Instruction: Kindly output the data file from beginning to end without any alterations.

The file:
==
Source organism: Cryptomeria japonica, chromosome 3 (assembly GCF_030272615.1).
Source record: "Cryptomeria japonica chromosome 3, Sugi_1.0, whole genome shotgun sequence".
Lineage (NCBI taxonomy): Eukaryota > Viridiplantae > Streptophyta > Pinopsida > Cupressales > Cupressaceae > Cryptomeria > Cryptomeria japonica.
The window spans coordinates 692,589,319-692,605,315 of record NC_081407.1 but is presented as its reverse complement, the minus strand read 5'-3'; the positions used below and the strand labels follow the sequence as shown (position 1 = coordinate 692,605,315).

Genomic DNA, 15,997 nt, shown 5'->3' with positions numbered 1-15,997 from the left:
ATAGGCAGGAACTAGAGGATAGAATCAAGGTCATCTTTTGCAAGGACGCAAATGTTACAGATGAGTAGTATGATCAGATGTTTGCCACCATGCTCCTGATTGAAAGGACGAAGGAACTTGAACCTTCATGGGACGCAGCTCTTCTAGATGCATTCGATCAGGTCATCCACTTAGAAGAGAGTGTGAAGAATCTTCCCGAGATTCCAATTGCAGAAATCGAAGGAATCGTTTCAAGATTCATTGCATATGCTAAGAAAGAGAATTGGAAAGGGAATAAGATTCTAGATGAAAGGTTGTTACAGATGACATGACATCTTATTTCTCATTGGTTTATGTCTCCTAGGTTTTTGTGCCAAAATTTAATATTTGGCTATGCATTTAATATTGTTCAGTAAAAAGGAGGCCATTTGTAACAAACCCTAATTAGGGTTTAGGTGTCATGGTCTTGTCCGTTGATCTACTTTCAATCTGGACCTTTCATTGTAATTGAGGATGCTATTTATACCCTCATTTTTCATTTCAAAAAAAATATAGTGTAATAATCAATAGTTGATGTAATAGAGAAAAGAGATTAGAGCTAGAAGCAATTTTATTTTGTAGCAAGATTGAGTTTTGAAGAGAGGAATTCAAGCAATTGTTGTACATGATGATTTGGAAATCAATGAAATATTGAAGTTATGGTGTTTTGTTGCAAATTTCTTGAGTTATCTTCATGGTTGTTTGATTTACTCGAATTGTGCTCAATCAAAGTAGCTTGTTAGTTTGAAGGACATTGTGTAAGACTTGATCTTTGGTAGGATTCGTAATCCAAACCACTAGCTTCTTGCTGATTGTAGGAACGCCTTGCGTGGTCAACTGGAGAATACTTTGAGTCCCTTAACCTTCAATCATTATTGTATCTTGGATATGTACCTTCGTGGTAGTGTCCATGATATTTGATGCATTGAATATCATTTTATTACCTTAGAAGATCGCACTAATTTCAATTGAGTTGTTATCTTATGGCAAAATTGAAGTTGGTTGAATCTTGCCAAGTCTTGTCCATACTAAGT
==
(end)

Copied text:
Source organism: Cryptomeria japonica, chromosome 3 (assembly GCF_030272615.1).
Source record: "Cryptomeria japonica chromosome 3, Sugi_1.0, whole genome shotgun sequence".
Lineage (NCBI taxonomy): Eukaryota > Viridiplantae > Streptophyta > Pinopsida > Cupressales > Cupressaceae > Cryptomeria > Cryptomeria japonica.
The window spans coordinates 692,589,319-692,605,315 of record NC_081407.1 but is presented as its reverse complement, the minus strand read 5'-3'; the positions used below and the strand labels follow the sequence as shown (position 1 = coordinate 692,605,315).

Genomic DNA, 15,997 nt, shown 5'->3' with positions numbered 1-15,997 from the left:
ATAGGCAGGAACTAGAGGATAGAATCAAGGTCATCTTTTGCAAGGACGCAAATGTTACAGATGAGTAGTATGATCAGATGTTTGCCACCATGCTCCTGATTGAAAGGACGAAGGAACTTGAACCTTCATGGGACGCAGCTCTTCTAGATGCATTCGATCAGGTCATCCACTTAGAAGAGAGTGTGAAGAATCTTCCCGAGATTCCAATTGCAGAAATCGAAGGAATCGTTTCAAGATTCATTGCATATGCTAAGAAAGAGAATTGGAAAGGGAATAAGATTCTAGATGAAAGGTTGTTACAGATGACATGACATCTTATTTCTCATTGGTTTATGTCTCCTAGGTTTTTGTGCCAAAATTTAATATTTGGCTATGCATTTAATATTGTTCAGTAAAAAGGAGGCCATTTGTAACAAACCCTAATTAGGGTTTAGGTGTCATGGTCTTGTCCGTTGATCTACTTTCAATCTGGACCTTTCATTGTAATTGAGGATGCTATTTATACCCTCATTTTTCATTTCAAAAAAAATATAGTGTAATAATCAATAGTTGATGTAATAGAGAAAAGAGATTAGAGCTAGAAGCAATTTTATTTTGTAGCAAGATTGAGTTTTGAAGAGAGGAATTCAAGCAATTGTTGTACATGATGATTTGGAAATCAATGAAATATTGAAGTTATGGTGTTTTGTTGCAAATTTCTTGAGTTATCTTCATGGTTGTTTGATTTACTCGAATTGTGCTCAATCAAAGTAGCTTGTTAGTTTGAAGGACATTGTGTAAGACTTGATCTTTGGTAGGATTCGTAATCCAAACCACTAGCTTCTTGCTGATTGTAGGAACGCCTTGCGTGGTCAACTGGAGAATACTTTGAGTCCCTTAACCTTCAATCATTATTGTATCTTGGATATGTACCTTCGTGGTAGTGTCCATGATATTTGATGCATTGAATATCATTTTATTACCTTAGAAGATCGCACTAATTTCAATTGAGTTGTTATCTTATGGCAAAATTGAAGTTGGTTGAATCTTGCCAAGTCTTGTCCATACTAAGT